Cribbage is a card game for two players, requiring a full pack of 52 cards. It can also be adapted for three, four, or five players.
Score is kept on a special cribbage board consisting of four or six rows of 30 holes each, in which pegs are set.
The dealer deals six cards, one at a time, to his opponent and to himself. Each player selects two cards from his six and places them face down near the dealer, forming an extra four-card hand, known as the crib. The crib belongs to the dealer.
The non dealer then cuts the rest of the pack, and the dealer turns up the top card, called the starter. If it is a jack, the dealer pegs, or scores, 2 points.
The non dealer begins by playing a card face up in front of himself and announcing its value.
All numbered cards count their numerical value; all face cards are worth 10 and are called tenth cards; aces are worth 1. The dealer then places a card in front of himself, in a separate pile, and announces the combined value of the two cards, his opponent's and his own. Play continues alternately, each card value being added to the combined total until one of the players cannot play a card without totaling more than 31. This situation, called a go, scores 1 point for the other player, who must continue to play until he is unable to do so without exceeding 31. When neither player can play without scoring over 31, the player who called the go begins again with the count at zero.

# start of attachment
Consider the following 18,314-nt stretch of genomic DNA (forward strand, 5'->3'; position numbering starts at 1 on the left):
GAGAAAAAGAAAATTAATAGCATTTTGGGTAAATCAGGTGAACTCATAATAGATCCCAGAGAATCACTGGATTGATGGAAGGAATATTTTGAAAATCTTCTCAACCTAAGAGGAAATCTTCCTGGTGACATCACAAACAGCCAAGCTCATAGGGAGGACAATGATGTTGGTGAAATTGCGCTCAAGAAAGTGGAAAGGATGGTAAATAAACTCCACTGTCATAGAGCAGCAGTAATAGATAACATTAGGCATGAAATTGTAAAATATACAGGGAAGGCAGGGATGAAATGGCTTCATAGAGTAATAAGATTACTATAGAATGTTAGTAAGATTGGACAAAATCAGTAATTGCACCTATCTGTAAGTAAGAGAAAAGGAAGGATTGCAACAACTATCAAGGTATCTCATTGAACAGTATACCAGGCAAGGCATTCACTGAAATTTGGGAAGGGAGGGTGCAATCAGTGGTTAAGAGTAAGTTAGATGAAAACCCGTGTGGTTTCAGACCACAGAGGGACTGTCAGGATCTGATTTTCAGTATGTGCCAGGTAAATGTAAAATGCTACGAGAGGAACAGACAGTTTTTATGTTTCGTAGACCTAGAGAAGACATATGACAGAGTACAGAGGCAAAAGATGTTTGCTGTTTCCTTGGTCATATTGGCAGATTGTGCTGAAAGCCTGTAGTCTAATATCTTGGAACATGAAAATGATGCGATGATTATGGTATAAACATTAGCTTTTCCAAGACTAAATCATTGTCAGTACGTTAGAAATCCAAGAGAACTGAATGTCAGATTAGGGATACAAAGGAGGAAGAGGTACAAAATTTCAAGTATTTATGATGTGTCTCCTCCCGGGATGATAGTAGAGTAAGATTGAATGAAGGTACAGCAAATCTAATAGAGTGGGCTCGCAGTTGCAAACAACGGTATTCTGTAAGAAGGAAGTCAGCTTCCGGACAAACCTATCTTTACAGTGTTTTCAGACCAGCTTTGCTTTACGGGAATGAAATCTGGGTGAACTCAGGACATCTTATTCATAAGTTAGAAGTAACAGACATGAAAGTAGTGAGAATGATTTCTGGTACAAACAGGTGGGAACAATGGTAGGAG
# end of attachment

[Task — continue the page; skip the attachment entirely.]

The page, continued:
If a player reaches exactly 31, he pegs 2 instead of 1 for go. Two points are scored for playing a card that makes a combined total of 15. Two points are also scored for playing a card of the same rank as one just played by the opponent. This is called a pair; the third card of that rank in sequence scores 6 points; the fourth, 12 points. A run of three or more cards, such as 3, 4, and 5, scores 1 point for each card.
Playing the last card of the eight in play scores 1 point.
At this point, scores are further advanced by showing; that is, by picking up the cards from the table and arranging them in various combinations for additional points. In showing, the starter card is included in each hand. Points are pegged on the board as soon as each hand is shown. The possible scoring combinations are as follows:
Fifteen: Two points are scored for each combination of cards adding up to 15. A single card may be used in as many different combinations as possible.
Pairs: Two points are scored for a pair, 6 points for three of a kind, and 12 points for four of a kind.
Runs: Runs of three, four, or five cards count 1 point for each card. A single card may be used in as many different combinations as possible.
Flush: Four points are scored if all four cards in the hand are of the same suit, 5 points if the starter is also of the same suit. Only five-card flushes score when they occur in the crib.
His nabs: A jack of the same suit as the starter, which scores 1 point.
Each player counts his score aloud in the above order. The non dealer counts and pegs his score first, then the dealer. The dealer also counts the crib and adds it to his score. Game is usually 121 points, which is equivalent to twice up and down the cribbage board plus an extra hole for game. A 61-point game is equivalent to once up and down the board plus an extra hole for game. Play ends when either player reaches the agreed total, whether by pegging or by counting his hand.
Each game counts 1 for the winner, but if the loser fails to pass the halfway mark (31 with game 61), he is lurched, and the winner scores two games.